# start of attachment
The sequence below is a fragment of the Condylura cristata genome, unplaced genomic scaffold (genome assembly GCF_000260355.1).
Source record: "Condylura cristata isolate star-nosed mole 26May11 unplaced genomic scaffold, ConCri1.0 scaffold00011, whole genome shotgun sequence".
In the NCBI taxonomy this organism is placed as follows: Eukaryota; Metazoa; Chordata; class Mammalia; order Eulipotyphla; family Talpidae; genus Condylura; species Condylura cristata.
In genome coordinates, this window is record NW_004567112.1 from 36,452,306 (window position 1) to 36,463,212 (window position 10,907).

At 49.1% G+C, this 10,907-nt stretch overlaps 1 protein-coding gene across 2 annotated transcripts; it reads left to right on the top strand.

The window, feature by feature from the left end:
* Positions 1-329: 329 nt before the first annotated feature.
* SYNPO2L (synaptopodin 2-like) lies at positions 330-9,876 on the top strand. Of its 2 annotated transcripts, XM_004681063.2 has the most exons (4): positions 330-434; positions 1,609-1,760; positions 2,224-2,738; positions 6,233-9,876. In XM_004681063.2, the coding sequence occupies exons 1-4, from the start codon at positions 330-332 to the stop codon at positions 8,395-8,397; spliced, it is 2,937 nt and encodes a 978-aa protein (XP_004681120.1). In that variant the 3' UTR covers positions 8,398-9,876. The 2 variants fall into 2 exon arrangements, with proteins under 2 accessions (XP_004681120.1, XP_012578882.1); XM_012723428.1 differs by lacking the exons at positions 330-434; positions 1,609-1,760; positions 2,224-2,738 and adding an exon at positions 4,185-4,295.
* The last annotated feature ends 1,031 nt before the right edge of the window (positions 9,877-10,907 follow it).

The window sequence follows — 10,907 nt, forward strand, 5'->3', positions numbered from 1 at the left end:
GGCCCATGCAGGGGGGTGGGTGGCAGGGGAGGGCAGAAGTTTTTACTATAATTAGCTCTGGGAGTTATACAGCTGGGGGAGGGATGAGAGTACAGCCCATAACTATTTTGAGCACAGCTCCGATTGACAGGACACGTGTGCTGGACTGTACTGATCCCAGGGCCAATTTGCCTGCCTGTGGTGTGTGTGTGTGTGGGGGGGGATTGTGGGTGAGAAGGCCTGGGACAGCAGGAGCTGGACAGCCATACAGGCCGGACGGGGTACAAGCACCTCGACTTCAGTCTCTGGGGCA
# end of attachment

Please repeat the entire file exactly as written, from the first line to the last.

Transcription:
The sequence below is a fragment of the Condylura cristata genome, unplaced genomic scaffold (genome assembly GCF_000260355.1).
Source record: "Condylura cristata isolate star-nosed mole 26May11 unplaced genomic scaffold, ConCri1.0 scaffold00011, whole genome shotgun sequence".
In the NCBI taxonomy this organism is placed as follows: Eukaryota; Metazoa; Chordata; class Mammalia; order Eulipotyphla; family Talpidae; genus Condylura; species Condylura cristata.
In genome coordinates, this window is record NW_004567112.1 from 36,452,306 (window position 1) to 36,463,212 (window position 10,907).

At 49.1% G+C, this 10,907-nt stretch overlaps 1 protein-coding gene across 2 annotated transcripts; it reads left to right on the top strand.

The window, feature by feature from the left end:
* Positions 1-329: 329 nt before the first annotated feature.
* SYNPO2L (synaptopodin 2-like) lies at positions 330-9,876 on the top strand. Of its 2 annotated transcripts, XM_004681063.2 has the most exons (4): positions 330-434; positions 1,609-1,760; positions 2,224-2,738; positions 6,233-9,876. In XM_004681063.2, the coding sequence occupies exons 1-4, from the start codon at positions 330-332 to the stop codon at positions 8,395-8,397; spliced, it is 2,937 nt and encodes a 978-aa protein (XP_004681120.1). In that variant the 3' UTR covers positions 8,398-9,876. The 2 variants fall into 2 exon arrangements, with proteins under 2 accessions (XP_004681120.1, XP_012578882.1); XM_012723428.1 differs by lacking the exons at positions 330-434; positions 1,609-1,760; positions 2,224-2,738 and adding an exon at positions 4,185-4,295.
* The last annotated feature ends 1,031 nt before the right edge of the window (positions 9,877-10,907 follow it).

The window sequence follows — 10,907 nt, forward strand, 5'->3', positions numbered from 1 at the left end:
GGCCCATGCAGGGGGGTGGGTGGCAGGGGAGGGCAGAAGTTTTTACTATAATTAGCTCTGGGAGTTATACAGCTGGGGGAGGGATGAGAGTACAGCCCATAACTATTTTGAGCACAGCTCCGATTGACAGGACACGTGTGCTGGACTGTACTGATCCCAGGGCCAATTTGCCTGCCTGTGGTGTGTGTGTGTGTGGGGGGGGATTGTGGGTGAGAAGGCCTGGGACAGCAGGAGCTGGACAGCCATACAGGCCGGACGGGGTACAAGCACCTCGACTTCAGTCTCTGGGGCA